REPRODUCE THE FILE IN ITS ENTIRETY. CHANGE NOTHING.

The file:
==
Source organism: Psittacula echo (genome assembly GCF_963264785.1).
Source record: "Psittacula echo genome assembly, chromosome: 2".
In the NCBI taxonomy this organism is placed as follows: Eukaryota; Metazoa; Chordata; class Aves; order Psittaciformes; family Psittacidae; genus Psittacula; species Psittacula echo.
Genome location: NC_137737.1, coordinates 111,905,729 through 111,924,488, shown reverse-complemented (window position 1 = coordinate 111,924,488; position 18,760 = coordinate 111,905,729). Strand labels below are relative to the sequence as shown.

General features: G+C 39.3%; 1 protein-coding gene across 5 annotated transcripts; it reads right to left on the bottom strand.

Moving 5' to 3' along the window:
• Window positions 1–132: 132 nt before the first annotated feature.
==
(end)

Source organism: Psittacula echo (genome assembly GCF_963264785.1).
Source record: "Psittacula echo genome assembly, chromosome: 2".
In the NCBI taxonomy this organism is placed as follows: Eukaryota; Metazoa; Chordata; class Aves; order Psittaciformes; family Psittacidae; genus Psittacula; species Psittacula echo.
Genome location: NC_137737.1, coordinates 111,905,729 through 111,924,488, shown reverse-complemented (window position 1 = coordinate 111,924,488; position 18,760 = coordinate 111,905,729). Strand labels below are relative to the sequence as shown.

General features: G+C 39.3%; 1 protein-coding gene across 5 annotated transcripts; it reads right to left on the bottom strand.

Moving 5' to 3' along the window:
• Window positions 1–132: 132 nt before the first annotated feature.